For entertainment, non-playing characters should communicate in the appropriate register for the game, and/or be able to understand natural code-switched communication with other players. [3]

What are the Challenges?

Simply put, it’s going to be harder to find code switching data than monolingual data for the following reasons:

Monolingual corpora will always be easier to find as monolingual discourse is more common in formal environments and hence more likely to be archived. Code-switching data, by its nature of being used in more informal contexts, is less likely to be archived and hence harder to find as training data. Also as code-switching is more likely to be used in less task specific contexts, with less explicit function it may also be harder to label such data. [3]

In Hindi-English code switching through text, Hindi written in the Latin script sometimes might not have a defined standard for spellings and where it is present, it would be possible to find anomalies due to different ways in which people use contractions on social media. This was one of the many challenges that one might come across in code mixed data language identification and other metrics. Moreover, the levels of fluency of different speakers, the social context and constraints, including the various reasons why people are code-mixing, will all contribute to variations in code switching so generalized models are harder to implement across languages.

CM Data Analysis Metrics: An Introduction

To mathematically visualize and interpret CM or codemixed data (including both intra- and inter- sentential mixing i.e. code-mixed and code-switched respectively), certain metrics have been proposed[4] including Code Mixing Index (CMI) and Integration Index (I-Index). These among other metrics are extremely crucial and are explained in depth in Source [4] and by my co-intern, Uma.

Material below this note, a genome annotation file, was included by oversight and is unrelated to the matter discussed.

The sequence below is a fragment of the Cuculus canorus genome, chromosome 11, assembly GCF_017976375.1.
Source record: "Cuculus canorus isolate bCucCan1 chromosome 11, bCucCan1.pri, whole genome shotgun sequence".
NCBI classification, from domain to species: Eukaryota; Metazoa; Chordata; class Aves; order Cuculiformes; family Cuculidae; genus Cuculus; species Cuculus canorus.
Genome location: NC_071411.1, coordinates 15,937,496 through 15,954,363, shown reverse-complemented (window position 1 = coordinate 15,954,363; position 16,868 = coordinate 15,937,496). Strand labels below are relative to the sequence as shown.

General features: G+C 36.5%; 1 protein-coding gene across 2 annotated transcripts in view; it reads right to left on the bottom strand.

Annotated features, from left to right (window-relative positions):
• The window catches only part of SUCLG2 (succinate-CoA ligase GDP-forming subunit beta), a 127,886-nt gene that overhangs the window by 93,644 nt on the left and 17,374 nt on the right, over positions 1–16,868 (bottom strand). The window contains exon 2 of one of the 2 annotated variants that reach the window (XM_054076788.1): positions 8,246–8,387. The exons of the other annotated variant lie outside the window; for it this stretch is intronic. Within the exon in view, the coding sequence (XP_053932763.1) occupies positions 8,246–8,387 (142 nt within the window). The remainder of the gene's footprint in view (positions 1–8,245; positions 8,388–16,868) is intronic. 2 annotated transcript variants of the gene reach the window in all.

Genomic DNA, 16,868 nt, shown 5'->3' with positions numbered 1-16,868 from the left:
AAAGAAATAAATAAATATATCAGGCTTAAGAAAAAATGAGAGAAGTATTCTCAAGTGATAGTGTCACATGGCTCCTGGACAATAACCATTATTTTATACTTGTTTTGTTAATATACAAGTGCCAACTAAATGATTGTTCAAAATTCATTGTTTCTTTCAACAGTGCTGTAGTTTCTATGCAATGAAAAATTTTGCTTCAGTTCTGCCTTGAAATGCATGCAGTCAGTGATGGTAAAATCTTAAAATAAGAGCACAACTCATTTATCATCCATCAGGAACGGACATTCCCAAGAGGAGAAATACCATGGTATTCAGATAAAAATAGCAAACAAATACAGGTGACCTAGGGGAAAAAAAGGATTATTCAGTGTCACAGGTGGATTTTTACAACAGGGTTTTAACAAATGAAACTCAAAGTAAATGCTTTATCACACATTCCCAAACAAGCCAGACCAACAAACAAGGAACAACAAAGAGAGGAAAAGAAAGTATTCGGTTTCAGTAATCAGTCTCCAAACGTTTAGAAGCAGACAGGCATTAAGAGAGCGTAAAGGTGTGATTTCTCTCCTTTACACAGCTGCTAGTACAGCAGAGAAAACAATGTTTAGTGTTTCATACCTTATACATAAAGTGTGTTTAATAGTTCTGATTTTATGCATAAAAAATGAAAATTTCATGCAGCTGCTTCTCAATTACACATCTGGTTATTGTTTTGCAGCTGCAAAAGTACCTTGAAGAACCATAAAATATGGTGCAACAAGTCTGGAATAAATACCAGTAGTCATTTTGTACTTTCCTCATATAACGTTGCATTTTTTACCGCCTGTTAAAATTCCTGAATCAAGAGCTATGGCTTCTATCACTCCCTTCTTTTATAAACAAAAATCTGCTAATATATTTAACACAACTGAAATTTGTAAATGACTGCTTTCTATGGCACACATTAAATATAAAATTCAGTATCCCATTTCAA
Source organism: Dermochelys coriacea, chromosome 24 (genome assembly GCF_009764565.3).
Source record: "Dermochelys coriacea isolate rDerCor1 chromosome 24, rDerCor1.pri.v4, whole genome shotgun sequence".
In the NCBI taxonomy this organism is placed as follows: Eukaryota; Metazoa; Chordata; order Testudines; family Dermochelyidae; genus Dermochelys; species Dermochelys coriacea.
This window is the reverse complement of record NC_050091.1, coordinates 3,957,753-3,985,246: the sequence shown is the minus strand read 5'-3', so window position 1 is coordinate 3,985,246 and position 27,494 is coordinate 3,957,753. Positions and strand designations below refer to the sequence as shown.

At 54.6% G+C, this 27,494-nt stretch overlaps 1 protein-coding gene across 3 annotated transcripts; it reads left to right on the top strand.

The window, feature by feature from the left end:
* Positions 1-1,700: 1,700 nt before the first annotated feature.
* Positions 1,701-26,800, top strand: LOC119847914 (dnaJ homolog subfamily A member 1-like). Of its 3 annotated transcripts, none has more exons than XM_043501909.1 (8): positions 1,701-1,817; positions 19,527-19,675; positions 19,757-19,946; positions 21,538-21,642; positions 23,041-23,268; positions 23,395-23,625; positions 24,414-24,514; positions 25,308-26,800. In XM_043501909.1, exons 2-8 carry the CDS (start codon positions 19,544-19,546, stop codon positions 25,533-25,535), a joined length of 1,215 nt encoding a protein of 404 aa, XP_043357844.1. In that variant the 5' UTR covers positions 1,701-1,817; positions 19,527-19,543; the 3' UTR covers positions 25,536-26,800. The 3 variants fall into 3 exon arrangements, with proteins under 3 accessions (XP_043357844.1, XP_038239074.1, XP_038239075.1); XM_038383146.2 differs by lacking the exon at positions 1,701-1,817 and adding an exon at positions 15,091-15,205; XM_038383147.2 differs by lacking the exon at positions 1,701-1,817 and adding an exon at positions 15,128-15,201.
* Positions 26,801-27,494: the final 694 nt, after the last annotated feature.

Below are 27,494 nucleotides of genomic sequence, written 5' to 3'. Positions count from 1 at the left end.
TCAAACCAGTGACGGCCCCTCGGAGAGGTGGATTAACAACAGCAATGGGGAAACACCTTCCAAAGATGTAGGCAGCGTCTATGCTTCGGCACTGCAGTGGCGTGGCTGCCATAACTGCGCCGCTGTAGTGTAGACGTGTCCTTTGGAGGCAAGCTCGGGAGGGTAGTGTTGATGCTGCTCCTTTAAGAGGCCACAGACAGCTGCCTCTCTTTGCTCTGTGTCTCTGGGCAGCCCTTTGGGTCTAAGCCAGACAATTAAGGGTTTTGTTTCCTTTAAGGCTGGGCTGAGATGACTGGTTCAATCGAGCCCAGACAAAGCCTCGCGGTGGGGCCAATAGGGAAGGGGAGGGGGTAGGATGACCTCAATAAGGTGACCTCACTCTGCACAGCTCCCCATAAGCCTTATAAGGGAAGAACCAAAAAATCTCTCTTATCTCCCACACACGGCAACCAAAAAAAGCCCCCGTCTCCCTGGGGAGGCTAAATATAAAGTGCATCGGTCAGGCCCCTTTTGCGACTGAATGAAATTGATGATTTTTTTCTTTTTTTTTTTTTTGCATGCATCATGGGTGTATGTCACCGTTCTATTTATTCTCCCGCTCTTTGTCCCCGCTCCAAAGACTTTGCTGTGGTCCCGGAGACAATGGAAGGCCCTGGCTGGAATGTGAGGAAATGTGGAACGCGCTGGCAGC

Both CMI and I-Index require identification of a ‘matrix language’. The concept of matrix language vs. embedding language is instrumental to analyzing these for code-mixed utterances or intra-sentential mixing.

What is the Matrix Language?

Matrix languages provide abstract grammatical frames where embedding languages are inserted.

According to Myers Scotton’s Matrix Language Frame model, the matrix language is defined as the language that “projects the morphosyntactic frame for the utterance in question” which has also been called the more ‘dominant’ language.

What is Embedding Language?

The embedding language is the other language in the sentence. The embedding language words within the sentence might be single lexical items.

However, this can also take different forms as sub-lexical code mixing, an example of this in hindi-english code mixing would be:

Translation: “I will keep the bottles and come.”

where “bottle” being the English word extended as a plural word with “-en” normally used in Hindi as “ऐ”, the entire word being “बोतलें” (bottles).

Often Matrix Language might be generalized as the more frequent occurring language in the sentence for simplification. However, this isn’t always true, often the matrix language might be providing the basic grammatical structure while embedding language words might be more frequent. It should also be understood that the matrix language could possibly change at given point in an utterance.

Keeping all of these constraints in mind, various methods to propose matrix and embedding languages in bilingual code-mixed datasets have been proposed. Source [6] highlights once such priority approach.

Acknowledgements and References

In my limited knowledge as a first time intern in Natural Language Processing, I am excited to have had explored these concepts! I hope anyone who reads this article had something to take away from this. For feedback and further discussions, please email me.

My understanding of these concepts primarily comes from the papers that I have listed here; most of which, my internship mentor, Laiba Mehnaz provided us with. My focus in this article was to put these concepts as simply as possible but if you are looking for an in-depth understanding, these references are a good place to start: [1] [2] [3] [4] [5] [6]

Other Resources:

A diachronic investigation of Hindi–English code-switching using Bollywood film scripts; A Hindi-English Code-Switching Corpus; Changes in Code-Switching Patterns among Hindi-English Bilinguals in Northern India;

electrical engineering junior, exploring everything. she/her